I’m willing to come clean. I’m a little selfish. When I hear something I think is interesting and smart it sticks in my head. Stays there until I can find a way to use it for my clients and myself. Here is one example.
A year and a half ago I heard Steven Jurvetson speaking at TechCrunch Disrupt in SF. He was asked about his theory of venture investing. His answer was basically “I look for things that will be obvious in 200+ years and then invest in the companies and technologies that will get us there”. It stuck with me because it’s a simple but ambitious approach. It relies on taking a long-term vision, potentially needing to mobilize substantial resources and (from the investor’s standpoint) taking a portfolio approach as many (most?) of these investments won’t return. I admire the ambition of this approach and the scope of it’s thinking. Additionally, like a lot of great ideas - it’s simple.
So what can we learn from it as entrepreneurs? What can we take from it to make better decisions in our lives and businesses?
First, let’s deal with some reality. Namely, we’re not all in the position to take moonshots. I have a family to provide for and I’m not in a position to make such an incredible bet on the future (god knows I wish I was!). I’m looking for something that can work at a scale more realistic to my position. So let’s take his approach and see what we can make of it.
We will start with two scales.
- Timeline of impact
- Scope of impact
Timeline of impact
At the start, we were looking at 200 years. I really don’t expect to live that long (you can blame living in London during the height on the club scene). Let’s adjust our impact time to 10 or 15 years. That likely takes long-distance commercial exploitation of space off the table - but if the last 15 years have told us anything (Facebook was founded in 2004) there is a lot left on the table.
For my purposes, I like 15 years. I’ve read a lot of research about the life of startup projects. Much of it suggests that it takes around 4 years to get the idea turned into a ‘real’ business, and 7+ to really start delivering on your vision. If those numbers are even close to right, it’s good news for 15. We’ve got more than double that time to create the big impact we’re looking for.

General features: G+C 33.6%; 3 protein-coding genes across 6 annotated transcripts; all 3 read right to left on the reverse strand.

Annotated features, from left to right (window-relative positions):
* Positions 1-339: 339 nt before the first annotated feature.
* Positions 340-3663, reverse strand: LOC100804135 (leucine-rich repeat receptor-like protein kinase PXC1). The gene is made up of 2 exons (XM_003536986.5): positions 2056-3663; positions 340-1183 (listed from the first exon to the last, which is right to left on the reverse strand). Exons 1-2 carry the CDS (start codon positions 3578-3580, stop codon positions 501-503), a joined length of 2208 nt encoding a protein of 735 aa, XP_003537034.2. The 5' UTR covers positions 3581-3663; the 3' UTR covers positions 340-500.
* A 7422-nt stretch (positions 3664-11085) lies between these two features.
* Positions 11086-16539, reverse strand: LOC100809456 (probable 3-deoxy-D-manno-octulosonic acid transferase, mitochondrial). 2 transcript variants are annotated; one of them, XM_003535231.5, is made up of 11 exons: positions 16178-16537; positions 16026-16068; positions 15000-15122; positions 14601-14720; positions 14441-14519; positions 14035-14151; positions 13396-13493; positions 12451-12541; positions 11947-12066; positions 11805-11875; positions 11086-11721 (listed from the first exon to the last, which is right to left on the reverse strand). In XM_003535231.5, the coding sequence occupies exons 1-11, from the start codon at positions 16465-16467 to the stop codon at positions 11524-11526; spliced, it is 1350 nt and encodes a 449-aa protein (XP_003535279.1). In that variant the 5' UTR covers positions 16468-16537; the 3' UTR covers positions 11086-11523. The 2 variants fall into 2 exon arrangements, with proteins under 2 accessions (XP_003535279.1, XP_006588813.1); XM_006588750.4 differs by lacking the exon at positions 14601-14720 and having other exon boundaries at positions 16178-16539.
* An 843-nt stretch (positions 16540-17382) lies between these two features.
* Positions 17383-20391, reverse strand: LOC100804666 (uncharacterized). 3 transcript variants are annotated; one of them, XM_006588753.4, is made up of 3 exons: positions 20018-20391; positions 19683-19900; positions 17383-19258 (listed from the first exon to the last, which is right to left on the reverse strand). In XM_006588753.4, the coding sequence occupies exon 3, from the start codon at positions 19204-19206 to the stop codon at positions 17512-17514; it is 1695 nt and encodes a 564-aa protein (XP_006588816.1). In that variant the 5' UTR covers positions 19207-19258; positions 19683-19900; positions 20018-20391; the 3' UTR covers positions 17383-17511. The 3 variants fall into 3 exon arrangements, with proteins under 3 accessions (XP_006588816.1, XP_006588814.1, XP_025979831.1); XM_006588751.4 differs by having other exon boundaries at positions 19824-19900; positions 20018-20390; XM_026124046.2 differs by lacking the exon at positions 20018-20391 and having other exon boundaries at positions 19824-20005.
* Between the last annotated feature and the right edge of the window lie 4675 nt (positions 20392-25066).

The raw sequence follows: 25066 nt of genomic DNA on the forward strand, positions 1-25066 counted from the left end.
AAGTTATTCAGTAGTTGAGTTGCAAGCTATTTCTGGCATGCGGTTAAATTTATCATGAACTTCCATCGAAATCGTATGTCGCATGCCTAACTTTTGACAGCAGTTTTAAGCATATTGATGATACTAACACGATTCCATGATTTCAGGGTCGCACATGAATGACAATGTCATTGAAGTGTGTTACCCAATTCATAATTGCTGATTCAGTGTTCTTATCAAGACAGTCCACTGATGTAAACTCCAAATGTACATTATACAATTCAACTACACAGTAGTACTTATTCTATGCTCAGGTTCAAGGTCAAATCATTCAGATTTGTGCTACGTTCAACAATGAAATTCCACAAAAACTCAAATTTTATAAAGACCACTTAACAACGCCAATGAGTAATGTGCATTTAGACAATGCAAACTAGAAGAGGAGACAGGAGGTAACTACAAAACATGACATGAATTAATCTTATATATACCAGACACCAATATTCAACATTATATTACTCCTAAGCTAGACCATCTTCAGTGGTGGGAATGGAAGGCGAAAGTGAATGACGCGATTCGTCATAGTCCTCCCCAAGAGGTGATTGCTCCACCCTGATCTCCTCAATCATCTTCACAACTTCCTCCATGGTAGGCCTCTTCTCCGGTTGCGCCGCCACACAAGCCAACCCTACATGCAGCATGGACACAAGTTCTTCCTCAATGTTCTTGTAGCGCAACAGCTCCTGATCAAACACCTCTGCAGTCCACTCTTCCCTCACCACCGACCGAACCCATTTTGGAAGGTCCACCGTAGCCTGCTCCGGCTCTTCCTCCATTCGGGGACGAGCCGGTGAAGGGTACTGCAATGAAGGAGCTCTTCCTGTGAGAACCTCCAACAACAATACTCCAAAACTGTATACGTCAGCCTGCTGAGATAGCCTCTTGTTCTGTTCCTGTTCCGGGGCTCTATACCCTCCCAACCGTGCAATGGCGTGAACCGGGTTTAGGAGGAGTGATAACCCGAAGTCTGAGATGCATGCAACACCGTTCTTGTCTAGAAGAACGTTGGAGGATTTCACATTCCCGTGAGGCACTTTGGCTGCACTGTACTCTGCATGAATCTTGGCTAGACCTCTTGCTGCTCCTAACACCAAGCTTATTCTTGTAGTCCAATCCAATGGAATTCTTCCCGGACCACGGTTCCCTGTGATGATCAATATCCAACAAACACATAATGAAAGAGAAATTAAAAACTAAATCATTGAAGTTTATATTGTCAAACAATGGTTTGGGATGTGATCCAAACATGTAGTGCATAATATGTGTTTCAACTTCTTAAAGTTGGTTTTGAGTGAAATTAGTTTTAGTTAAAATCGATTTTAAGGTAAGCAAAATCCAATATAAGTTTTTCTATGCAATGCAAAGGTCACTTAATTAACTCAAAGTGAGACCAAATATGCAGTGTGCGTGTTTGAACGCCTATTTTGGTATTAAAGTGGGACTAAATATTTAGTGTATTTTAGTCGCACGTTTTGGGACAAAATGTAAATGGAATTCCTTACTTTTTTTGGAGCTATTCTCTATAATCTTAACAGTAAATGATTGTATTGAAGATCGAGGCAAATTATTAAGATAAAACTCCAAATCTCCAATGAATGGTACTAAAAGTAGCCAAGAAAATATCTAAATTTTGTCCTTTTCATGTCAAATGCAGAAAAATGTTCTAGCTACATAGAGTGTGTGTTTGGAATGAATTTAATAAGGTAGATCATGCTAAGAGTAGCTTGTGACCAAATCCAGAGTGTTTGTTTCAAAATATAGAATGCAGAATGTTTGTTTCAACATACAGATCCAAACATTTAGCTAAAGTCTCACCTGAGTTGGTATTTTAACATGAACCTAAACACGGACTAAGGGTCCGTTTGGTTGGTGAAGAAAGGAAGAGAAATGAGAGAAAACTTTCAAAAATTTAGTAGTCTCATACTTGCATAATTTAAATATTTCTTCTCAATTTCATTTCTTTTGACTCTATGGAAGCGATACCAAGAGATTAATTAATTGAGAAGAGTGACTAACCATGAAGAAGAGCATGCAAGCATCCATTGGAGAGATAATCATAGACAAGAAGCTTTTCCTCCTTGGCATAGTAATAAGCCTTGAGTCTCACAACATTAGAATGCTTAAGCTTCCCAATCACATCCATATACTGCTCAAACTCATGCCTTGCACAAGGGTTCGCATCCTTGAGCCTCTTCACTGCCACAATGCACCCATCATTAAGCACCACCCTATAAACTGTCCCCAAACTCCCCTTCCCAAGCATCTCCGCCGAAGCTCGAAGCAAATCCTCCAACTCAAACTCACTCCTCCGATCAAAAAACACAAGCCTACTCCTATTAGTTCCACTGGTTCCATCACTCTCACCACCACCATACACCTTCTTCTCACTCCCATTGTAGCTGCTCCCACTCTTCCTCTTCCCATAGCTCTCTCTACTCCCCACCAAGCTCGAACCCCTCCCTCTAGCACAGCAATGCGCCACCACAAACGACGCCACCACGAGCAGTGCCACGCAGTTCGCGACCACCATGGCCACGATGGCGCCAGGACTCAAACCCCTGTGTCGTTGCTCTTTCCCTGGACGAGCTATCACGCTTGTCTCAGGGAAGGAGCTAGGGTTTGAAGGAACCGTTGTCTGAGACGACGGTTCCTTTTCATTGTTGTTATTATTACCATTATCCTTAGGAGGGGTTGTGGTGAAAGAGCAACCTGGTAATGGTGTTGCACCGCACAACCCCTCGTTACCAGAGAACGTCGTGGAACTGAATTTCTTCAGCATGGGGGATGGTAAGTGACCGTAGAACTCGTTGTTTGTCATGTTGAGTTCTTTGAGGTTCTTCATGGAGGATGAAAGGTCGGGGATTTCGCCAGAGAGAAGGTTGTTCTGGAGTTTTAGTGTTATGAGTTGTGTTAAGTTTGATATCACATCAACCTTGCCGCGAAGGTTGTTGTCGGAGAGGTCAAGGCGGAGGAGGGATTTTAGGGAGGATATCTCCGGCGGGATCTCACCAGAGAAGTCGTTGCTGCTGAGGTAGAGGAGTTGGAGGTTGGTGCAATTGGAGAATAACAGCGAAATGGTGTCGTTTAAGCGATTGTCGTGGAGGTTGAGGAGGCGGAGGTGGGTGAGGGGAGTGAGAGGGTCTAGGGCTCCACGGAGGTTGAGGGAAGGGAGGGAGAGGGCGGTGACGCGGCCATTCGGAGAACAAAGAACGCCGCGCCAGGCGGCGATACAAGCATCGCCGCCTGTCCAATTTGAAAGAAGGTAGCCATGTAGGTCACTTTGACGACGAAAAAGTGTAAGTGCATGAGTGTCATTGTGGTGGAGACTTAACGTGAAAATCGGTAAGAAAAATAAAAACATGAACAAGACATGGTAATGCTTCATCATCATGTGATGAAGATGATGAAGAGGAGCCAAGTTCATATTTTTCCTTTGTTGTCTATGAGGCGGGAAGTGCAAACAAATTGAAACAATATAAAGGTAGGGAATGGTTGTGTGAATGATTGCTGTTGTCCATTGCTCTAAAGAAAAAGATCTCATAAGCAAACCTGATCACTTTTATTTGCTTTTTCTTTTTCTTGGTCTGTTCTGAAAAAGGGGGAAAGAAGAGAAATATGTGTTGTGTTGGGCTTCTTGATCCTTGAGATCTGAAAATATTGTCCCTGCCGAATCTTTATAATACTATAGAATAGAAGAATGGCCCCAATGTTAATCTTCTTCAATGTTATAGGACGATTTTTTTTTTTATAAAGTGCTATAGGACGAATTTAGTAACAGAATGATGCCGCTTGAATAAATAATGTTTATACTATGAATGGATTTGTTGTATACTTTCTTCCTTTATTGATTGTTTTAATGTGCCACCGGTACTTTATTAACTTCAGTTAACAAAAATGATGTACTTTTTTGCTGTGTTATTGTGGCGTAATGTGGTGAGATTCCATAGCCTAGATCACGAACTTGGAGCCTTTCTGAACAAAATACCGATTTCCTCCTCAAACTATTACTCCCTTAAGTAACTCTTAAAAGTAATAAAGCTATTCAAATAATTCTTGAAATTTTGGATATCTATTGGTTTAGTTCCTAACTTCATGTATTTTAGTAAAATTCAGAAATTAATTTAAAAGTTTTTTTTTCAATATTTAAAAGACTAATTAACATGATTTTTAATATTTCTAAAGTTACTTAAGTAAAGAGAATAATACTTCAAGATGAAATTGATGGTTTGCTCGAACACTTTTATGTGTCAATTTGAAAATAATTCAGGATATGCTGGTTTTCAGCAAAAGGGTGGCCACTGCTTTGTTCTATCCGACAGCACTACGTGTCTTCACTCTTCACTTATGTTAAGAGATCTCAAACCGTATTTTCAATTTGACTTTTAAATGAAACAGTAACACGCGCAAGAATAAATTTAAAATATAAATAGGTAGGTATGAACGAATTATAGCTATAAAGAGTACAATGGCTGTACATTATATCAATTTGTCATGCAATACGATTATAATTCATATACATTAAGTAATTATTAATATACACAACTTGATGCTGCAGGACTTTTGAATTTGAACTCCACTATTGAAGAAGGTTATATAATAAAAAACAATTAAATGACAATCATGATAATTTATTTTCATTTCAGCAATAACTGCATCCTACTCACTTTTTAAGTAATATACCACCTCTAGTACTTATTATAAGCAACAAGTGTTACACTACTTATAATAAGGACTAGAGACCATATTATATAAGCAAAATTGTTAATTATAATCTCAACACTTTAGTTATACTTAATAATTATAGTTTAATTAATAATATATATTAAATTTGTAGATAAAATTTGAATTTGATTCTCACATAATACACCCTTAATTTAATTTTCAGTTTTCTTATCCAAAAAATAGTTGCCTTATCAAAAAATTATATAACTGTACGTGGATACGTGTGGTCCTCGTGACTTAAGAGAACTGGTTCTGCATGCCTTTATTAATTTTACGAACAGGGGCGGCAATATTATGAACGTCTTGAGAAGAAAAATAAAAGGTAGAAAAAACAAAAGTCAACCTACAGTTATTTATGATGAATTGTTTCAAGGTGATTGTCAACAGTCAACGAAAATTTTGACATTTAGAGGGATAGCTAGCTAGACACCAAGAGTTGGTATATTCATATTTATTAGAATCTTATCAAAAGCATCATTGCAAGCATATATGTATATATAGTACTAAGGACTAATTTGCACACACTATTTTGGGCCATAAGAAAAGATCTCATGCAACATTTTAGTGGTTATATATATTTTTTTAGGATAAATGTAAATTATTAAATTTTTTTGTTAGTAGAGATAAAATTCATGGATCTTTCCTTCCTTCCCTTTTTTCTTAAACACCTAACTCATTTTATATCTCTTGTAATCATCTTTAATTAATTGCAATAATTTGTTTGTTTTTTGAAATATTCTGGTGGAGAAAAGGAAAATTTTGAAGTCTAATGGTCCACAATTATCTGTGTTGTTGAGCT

Additionally, a 15-year timeframe gives us a lot more potential to gather data which might be helpful in testing our idea. However, before we start asking questions about the future we want to create, let’s think a bit about who we want to create them for...
Scope of impact
So our original theory had what I would describe as a broad scope of impact. It’s not referenced in the quote above - but he also implies an incredibly wide scope of impact (essential society as a whole). That makes sense for an ambitious venture capital investment - you need the scale to achieve a worthwhile return.
We’re also looking for a return on our effort. However, we might be able to make things run a bit smoother by limiting ourselves. Afternoon, when you build a product or business you have to build it for one specific audience.
So as you are thinking about the way you’ll change the world in 15 years, not let’s think about who we’ll change it for. Be as specific as possible.
Putting it back together
So now we have a more measurable timescale and a specific audience. This is helpful as you can draw real research and real data on these people. Suddenly we go from something that I admire to something I can work with!
I see a lot written about how to study and validate ideas for companies. However, way less is produced about how to come up with business and project ideas. Let me know if this helps you! If you want to share your 15-year change and audience in the comments, I’ll be reading and giving my feedback.